nsieve-bits:         172.0ms +/- 4.7%

  controlflow:           153.4ms +/- 0.7%
    recursive:           153.4ms +/- 0.7%

  crypto:                527.2ms +/- 0.5%
    aes:                 230.8ms +/- 1.2%
    md5:                 147.4ms +/- 0.5%
    sha1:                149.0ms +/- 0.6%

  date:                 2551.8ms +/- 0.3%
    format-tofte:       1449.6ms +/- 0.3%
    format-xparb:       1102.2ms +/- 0.8%

  math:                 1312.6ms +/- 12.8%
    cordic:              497.4ms +/- 12.0%
    partial-sums:        501.6ms +/- 1.6%
    spectral-norm:       313.6ms +/- 36.1%

  regexp:                501.0ms +/- 0.2%
    dna:                 501.0ms +/- 0.2%

  string:               3085.4ms +/- 10.3%
    base64:              914.6ms +/- 3.4%
    fasta:               676.0ms +/- 35.4%
    tagcloud:            441.4ms +/- 0.6%
    unpack-code:         846.8ms +/- 25.4%
    validate-input:      206.6ms +/- 1.1%
(means and 95% confidence intervals)
Total:                 3368.8ms +/- 1.0%

  3d:                   414.8ms +/- 1.9%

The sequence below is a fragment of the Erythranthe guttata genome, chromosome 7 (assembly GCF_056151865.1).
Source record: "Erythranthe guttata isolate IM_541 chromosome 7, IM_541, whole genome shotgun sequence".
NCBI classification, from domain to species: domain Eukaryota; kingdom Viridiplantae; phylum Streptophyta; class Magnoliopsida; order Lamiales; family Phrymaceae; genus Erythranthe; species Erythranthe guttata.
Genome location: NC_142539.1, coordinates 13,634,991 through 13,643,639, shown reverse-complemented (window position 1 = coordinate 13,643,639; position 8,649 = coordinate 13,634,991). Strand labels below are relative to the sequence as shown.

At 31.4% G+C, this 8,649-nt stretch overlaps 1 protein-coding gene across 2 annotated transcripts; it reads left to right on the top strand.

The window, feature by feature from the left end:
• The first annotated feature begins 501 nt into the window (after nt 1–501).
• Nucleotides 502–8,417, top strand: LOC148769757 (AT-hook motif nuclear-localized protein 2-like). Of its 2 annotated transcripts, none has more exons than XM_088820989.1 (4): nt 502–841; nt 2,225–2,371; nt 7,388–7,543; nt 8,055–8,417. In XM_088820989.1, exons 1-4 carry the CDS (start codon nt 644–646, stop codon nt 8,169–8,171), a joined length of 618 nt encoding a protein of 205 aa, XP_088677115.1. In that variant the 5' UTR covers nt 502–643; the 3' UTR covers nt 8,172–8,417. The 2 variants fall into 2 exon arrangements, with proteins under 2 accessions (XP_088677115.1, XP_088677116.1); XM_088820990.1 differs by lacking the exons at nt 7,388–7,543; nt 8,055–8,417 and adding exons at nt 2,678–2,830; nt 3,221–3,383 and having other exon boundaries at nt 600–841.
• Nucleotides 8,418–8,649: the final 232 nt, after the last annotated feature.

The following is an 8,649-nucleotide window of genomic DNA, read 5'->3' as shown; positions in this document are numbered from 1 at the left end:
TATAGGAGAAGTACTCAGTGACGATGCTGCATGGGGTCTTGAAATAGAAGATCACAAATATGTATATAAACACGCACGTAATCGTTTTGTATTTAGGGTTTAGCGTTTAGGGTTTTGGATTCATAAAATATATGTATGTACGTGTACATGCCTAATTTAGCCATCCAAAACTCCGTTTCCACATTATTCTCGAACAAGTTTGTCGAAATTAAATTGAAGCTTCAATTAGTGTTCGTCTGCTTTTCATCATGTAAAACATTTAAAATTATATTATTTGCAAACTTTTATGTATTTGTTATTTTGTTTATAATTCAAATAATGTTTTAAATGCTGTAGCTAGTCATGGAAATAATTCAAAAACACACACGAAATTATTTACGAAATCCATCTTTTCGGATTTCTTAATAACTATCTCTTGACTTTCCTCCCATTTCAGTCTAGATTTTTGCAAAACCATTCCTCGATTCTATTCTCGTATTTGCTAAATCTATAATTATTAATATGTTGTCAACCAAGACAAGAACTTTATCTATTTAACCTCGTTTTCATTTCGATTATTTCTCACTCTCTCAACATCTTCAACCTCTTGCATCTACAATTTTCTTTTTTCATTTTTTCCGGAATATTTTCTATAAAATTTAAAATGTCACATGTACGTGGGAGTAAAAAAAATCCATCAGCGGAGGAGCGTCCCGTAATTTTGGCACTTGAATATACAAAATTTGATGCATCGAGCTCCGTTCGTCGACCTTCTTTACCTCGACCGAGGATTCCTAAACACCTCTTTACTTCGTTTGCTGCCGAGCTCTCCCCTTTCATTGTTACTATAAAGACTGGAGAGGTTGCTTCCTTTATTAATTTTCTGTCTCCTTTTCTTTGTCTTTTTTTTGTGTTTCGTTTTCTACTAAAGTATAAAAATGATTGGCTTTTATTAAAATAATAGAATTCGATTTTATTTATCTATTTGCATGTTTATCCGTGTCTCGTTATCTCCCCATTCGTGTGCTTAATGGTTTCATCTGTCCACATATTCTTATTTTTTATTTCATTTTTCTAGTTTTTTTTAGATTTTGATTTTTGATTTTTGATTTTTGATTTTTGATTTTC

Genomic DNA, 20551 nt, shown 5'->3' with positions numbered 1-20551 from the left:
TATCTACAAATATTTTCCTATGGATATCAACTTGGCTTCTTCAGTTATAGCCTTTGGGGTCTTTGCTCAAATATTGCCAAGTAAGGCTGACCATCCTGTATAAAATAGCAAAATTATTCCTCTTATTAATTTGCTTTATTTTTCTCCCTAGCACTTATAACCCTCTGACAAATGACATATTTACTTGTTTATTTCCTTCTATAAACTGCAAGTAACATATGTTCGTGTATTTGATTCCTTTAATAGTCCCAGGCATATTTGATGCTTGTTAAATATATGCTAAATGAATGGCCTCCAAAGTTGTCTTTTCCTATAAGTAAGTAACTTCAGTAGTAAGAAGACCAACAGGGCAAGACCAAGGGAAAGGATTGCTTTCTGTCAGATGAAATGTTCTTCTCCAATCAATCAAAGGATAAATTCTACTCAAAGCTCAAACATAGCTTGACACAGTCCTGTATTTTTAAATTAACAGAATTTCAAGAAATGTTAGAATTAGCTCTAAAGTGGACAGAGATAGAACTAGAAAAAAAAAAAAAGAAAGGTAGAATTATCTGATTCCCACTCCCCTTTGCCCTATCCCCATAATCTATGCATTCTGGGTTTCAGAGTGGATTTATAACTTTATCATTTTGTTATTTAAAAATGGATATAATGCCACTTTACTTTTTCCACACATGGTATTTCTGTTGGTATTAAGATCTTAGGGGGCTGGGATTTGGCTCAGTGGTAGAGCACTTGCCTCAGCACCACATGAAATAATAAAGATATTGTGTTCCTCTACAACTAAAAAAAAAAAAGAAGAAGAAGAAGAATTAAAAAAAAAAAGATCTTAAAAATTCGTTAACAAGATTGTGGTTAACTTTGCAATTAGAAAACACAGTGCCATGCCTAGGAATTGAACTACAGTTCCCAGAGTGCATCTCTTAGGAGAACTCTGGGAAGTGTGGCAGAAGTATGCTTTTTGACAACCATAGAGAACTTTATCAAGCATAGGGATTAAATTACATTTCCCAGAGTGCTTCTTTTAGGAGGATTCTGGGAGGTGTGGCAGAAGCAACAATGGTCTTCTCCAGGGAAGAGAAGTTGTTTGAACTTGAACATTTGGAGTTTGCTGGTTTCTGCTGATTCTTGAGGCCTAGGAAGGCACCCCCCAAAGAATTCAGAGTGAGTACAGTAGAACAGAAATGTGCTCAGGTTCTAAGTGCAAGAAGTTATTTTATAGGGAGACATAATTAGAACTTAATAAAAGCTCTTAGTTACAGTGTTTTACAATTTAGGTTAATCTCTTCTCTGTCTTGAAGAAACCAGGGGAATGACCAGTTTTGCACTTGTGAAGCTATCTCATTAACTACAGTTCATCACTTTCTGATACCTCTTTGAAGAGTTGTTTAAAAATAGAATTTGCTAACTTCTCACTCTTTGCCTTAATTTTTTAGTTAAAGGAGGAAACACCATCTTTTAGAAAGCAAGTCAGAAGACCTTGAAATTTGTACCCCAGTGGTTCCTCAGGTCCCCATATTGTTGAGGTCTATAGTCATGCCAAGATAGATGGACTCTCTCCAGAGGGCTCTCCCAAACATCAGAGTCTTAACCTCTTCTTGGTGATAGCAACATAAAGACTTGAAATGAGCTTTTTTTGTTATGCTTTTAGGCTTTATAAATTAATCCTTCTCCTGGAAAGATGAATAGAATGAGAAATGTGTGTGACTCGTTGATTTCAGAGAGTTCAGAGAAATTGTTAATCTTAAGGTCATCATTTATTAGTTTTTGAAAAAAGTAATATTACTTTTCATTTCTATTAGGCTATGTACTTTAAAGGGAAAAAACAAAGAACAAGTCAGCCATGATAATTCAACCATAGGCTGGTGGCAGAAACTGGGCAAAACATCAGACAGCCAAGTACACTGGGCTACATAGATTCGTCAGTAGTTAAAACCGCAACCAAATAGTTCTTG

cube:               132.2ms +/- 2.4%
    morph:              144.6ms +/- 4.1%
    raytrace:           138.0ms +/- 0.6%

  access:               520.4ms +/- 4.1%
    binary-trees:        78.6ms +/- 11.3%
    fannkuch:           231.4ms +/- 2.0%
    nbody:              149.2ms +/- 8.1%
    nsieve:              61.2ms +/- 3.9%

  bitops:               449.6ms +/- 2.4%
    3bit-bits-in-byte:   69.8ms +/- 9.6%
    bits-in-byte:        99.2ms +/- 4.6%
    bitwise-and:        167.2ms +/- 2.3%
    nsieve-bits:        113.4ms +/- 6.7%

  controlflow:           91.2ms +/- 4.7%
    recursive:           91.2ms +/- 4.7%

  crypto:               247.2ms +/- 2.3%
    aes:                 81.2ms +/- 2.5%
    md5:                 83.8ms +/- 4.6%
    sha1:                82.2ms +/- 2.0%

  date:                 306.4ms +/- 0.5%
    format-tofte:       146.6ms +/- 1.4%
    format-xparb:       159.8ms +/- 1.0%

  math:                 454.8ms +/- 1.3%
    cordic:             174.4ms +/- 1.6%